Saturday, April 20, 2013

How frames can mess with parent's namespace

This post describes pitfalls of cross-frame navigation. It started to "feel wrong" from the very beginning, and yesterday I noticed another quite interesting behaviour.

First of all, look closely at 'frames' property. Did you know that...

window == frames
self == frames
frames and window are the same variable — WindowProxy object. 
You probably know that any frame is accessible in parent via calling
<iframe name="some_frame" src=...> creates some_frame variable pointing to another WindowProxy object.

The tricky part is, frame can redefine its own and it will inject a new variable in parent's namespace (if that variable is undefined — you cannot shadow existing variables...)

Let me remind you the "script killer" trick (we used to kill framebreakers with it). XSS Auditor by default removes pieces of scripts looking "malicious" (if you want to cut off <script src="/lib.js"></script> just pass this code in the query string)

Rough example:
1. page on (frameable) has some innocent iframe (e.g. facebook like).
2. also it does some actions when JS variable 'approved' is true-ish:
<script>var approved = false</script>
after page load or click ...
<script>if(approved){actions!}else{alert('not approved yet');}
3. opens <iframe name="target" src=""> - this kills approved variable.
4. Now it navigates facebook button (because of Frame Navigation madness) target[0].location='' (target is WindowProxy - and [0] is its first frame - fb like)
5. constructor changes frame's = 'approved'
6. now there is "approved" variable in namespace of and if(approved) returns true - actions!

1. approved+'' returns "[object Window]" (didn't find a way to redefine toString). Would be much more dangerous if we could play with the stringified value
2. it can be any complex nested variable (/constructor will just build nested frames page with specific window.names). e.g. config.user.names[0] - we can replace this variable (creating iframe in "names" iframe under "user" iframe which is under "config" iframe)! With [object Window], but anyway ;)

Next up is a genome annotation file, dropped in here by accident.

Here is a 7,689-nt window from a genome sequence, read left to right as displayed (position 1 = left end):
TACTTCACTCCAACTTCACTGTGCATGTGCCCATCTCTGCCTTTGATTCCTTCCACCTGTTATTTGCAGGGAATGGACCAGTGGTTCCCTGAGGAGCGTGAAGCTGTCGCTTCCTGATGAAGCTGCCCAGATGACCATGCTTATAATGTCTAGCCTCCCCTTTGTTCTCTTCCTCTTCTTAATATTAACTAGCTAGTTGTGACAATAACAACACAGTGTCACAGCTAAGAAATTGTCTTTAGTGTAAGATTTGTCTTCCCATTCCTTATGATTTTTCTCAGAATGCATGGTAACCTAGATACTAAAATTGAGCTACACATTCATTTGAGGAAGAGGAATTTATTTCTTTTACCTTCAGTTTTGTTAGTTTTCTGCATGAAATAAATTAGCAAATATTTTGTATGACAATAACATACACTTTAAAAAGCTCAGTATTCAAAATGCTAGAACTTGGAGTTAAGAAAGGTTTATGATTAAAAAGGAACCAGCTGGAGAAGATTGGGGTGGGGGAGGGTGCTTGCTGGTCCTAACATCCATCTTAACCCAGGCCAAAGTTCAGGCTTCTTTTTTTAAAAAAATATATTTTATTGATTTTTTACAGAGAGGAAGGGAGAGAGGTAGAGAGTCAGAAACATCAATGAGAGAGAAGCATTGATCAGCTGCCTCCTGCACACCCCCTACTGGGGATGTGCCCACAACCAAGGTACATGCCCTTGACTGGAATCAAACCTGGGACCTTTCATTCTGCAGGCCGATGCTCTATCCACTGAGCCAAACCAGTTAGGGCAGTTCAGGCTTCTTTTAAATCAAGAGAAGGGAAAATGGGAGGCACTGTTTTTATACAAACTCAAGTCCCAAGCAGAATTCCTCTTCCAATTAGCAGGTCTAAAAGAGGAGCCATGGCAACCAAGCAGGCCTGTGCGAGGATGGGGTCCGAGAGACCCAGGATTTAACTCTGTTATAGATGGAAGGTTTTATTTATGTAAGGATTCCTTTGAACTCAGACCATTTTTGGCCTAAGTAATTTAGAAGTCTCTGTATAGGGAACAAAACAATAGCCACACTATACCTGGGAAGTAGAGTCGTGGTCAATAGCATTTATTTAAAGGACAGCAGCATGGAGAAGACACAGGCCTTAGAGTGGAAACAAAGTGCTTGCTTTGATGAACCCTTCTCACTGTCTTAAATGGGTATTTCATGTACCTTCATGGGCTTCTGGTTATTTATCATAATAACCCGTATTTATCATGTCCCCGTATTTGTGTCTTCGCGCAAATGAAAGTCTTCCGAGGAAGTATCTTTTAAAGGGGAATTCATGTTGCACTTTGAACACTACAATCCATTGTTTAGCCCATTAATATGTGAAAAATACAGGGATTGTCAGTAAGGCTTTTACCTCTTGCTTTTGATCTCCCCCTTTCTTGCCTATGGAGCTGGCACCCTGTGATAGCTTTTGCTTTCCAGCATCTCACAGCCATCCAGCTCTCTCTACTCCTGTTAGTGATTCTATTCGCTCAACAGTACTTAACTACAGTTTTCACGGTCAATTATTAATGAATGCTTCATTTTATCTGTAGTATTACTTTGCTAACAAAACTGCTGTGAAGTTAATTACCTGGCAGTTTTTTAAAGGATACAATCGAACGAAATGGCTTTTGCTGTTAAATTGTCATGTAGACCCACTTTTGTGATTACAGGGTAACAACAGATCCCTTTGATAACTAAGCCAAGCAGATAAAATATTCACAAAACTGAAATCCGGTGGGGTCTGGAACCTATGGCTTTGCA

3. you can use this playground from previous post

Such tricks are reminders how ridiculous web standards can be (URL disclosure is my favorite WontFix).


  1. "Let me remind you the "script killer" trick (we used to kill framebreakers with it). XSS Auditor by default removes pieces of scripts looking "malicious" (if you want to cut off script src="/lib.js" just pass this code in the query string)"

    I don't think,using just script src="/lib.js" will enforce the XSS Auditor to block that piece of code. The src of the script must be a cross-domain JS file like, And most websites don't load security sensitive JS from a cross-domain site, other than a few JS libraries.

    1. good point, but it will work for example (/script approved=false)
      i will check again if it's possible to slice somehow locally hosted scripts

    2. Yes. And, that would be really great :)

  2. This is neat. Thank you for the write-up. Another reason why web administrators should provide an x-frame-options header...

  3. In latest Firefox, setting in iframe no longer creates a variable in parent window. It still works in Chrome though.